It’s funny that Peirce first described the relationship between an indexical sign and its signified as that between a murderer and their victim. It’s a brutal reference to reality. Sometimes a pie wrapper can do that to you. It can remind you of some pretty nasty parts of you. It can be brutal out there.
”Post Dunedin Graffiti” revisits five former Dunedin graffiti artists to find out how their careers have evolved in recent years. The paths they have taken have diverged, but the remaining traces of their street styles provide a common thread to the exhibition.
The pseudonymous Shaded Skull’s career has led him to tattoo art, perhaps a natural extension of his strongly graphic drawing style. In contrast, Tom Mackie and Sean Duffell’s work has led to more gallery-based careers. Duffell provides an intriguing installation piece and a Black-on-black painting which harks back to his most notable graffiti creation. Mackie’s work mixes pre-Columbian artefacts with modern pop culture to comment on the immutable nature of art.
Nigel Roberts also looks to art history, with a strong work harking back to a golden age of sign-writing before the advent of modern digital technology. Jay Hutchinson completes the exhibition with an obsessively embroidered replica of a tagged road sign which raises the ”low art” of graffiti tagging to a higher level.
The exhibition’s title is deliberately ambiguous. These are the post-Dunedin works of former graffiti artists, but the lack of a hyphen suggests that it is also more than a slight hint of an instruction to street art’s next generation.
Cabinet of curiosity based on connectivity
Across from the court on the way to the mall
New New New Corporation and a gallery present
Post Dunedin Graffiti
An exhibition curated by agallerypresents.com for Eskdale Gallery. The exhibition includes work by five artists that were part of Dunedin’s graffiti scene between 2000 and 2010. This exhibition however does not focus on graffiti but instead explores the diverse direction that each artists practice has taken. What started on the streets of Dunedin through paste ups, tagging, stencils and throwies, has evolved into what you see today. Each individual has used their talent, passion and dedication to push their practice beyond the street.
The exhibition includes work by
Nigel Roberts, currently based in Auckland. Roberts is one of the earliest graffiti writers in Dunedin. Roberts started painting in the late 1990’s and is best known for his highly skilled large-scale graffiti pieces. His current practice explores typography through a series of complex processes that were used by sign writers before the digital age. Currently his work specialises in the use of gold leaf and reverse painted enamel on glass.
Sean Duffell, currently travels extensively and is based in Wellington. Duffell started painting his now iconic three eyed character in the late 1990’s, a character that still occasionally makes an appearance in his current works. He has made a name for himself as one of New Zealand’s top street artists, specialising in his unique abstract wall pieces that can be found all over the world. Several examples of his work can be found on buildings in and around Dunedin.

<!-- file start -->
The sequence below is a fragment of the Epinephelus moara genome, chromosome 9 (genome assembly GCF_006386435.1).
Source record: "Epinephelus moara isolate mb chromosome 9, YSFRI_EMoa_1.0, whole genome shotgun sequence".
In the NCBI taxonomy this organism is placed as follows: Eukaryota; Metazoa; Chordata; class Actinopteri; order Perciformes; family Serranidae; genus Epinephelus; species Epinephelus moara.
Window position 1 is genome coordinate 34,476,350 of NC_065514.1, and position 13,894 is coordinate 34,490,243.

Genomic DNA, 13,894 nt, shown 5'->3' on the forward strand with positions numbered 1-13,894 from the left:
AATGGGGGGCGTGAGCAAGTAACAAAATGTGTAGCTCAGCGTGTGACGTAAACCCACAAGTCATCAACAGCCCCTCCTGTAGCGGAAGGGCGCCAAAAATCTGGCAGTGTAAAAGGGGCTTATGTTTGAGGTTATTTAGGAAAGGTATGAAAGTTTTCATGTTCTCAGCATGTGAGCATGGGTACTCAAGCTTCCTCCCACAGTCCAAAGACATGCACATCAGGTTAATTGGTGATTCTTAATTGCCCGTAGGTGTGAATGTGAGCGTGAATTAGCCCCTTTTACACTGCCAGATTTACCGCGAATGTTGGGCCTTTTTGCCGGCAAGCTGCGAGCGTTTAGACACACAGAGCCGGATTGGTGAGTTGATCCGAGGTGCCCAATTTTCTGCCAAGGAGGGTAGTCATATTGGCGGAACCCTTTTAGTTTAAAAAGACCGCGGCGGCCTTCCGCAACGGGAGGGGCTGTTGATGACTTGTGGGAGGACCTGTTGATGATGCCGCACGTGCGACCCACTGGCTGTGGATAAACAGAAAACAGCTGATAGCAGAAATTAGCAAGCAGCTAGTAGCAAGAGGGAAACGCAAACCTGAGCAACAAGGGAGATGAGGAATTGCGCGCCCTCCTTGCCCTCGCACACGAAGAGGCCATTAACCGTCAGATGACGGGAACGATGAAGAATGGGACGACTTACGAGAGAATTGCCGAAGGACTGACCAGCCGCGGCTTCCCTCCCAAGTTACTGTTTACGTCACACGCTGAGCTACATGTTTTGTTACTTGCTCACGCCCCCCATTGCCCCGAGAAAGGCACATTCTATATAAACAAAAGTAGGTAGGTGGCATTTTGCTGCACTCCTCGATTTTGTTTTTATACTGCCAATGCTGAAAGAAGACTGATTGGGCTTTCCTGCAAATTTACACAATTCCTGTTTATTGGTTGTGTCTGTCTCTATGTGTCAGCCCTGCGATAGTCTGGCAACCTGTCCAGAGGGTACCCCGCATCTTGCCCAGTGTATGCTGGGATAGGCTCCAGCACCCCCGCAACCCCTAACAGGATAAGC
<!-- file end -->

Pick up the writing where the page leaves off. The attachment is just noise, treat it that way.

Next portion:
Tom Mackie, currently based in Wellington. Mackie’s paste ups first started appearing in Dunedin streets back in early 2005. His practice then evolved on to the walls of Wellington where he created large street pieces, from here his focus then naturally progressed to the gallery. Mackie is a project based artist, he uses museological methods of display as he drags our accepted notions of archive and history into a more unsettling territory.
Jay Hutchinson, currently based in Dunedin. Hutchinson started spray painting stencils on walls in 2002. Hutchinson is a project based artist, his practice explores concepts and ideas around labour, value and exchange. His current work explores the urban environment though hand-embroidered sections of the street, that he spends hundreds of hours slowly reproducing in thread.
Shaded Skull, currently based in Auckland. Shaded Skull started painting graffiti in 2003 and quickly became one of Dunedin’s most notorious bombers. From 2011 he started tattooing, specialising in his own versions of traditional flash that he spends hundreds of hours re-drawing and tattooing at Merv O’Connors Auckland Tattoo Studio, the longest running tattoo studio in New Zealand.
The exhibition opens at 5:00pm Friday the 24th of August and runs until the 10th of September 2018
Nigel Roberts, Sean Duffell, Shaded Skull and Jay Hutchinson will be in attendance.
Thanks to Murray Eskdale for letting a gallery put on this exhibition and to New New New Corporation for the support
two cups and a
Jimmy’s mince and cheese
Saturday 21 April – Saturday 12 May
Opening Preview: Friday 20 April, 5:30pm
Looking to his immediate environment while following a psychogeographical model, Jay Hutchinson’s new exhibition, two cups and a Jimmy’s mince and cheese pie wrapper explores the familiar streets of Ōtepoti Dunedin, and in particular, the central industrial area of the Ōtakou Habour.
Through his long-standing interest in urban culture and his chosen medium of needle-work, as is seen in his 2006 exhibition, from textile to concrete at Blue Oyster Art Project Space, Hutchinson employs his immediate geography as a way of understanding it’s contexts and histories and the effect of such understandings on the individual.
Jay Hutchinson is a Ōtepoti Dunedin-based artist with a Masters of Fine Arts from the Dunedin School of Art (2008). He has exhibited through Aotearoa New Zealand, Australia and China. Recent exhibitions include; Loosely based on a series of events that never actually happened including a conversation and an argument with my sister circa 1988, Eskdale Gallery (2018); Across from the court, on the way to the mall, The Dowse Art Museum (2017); Turn left at the end of the drive, Enjoy Public Art Gallery (2016).
Slow Inward Fall, 2017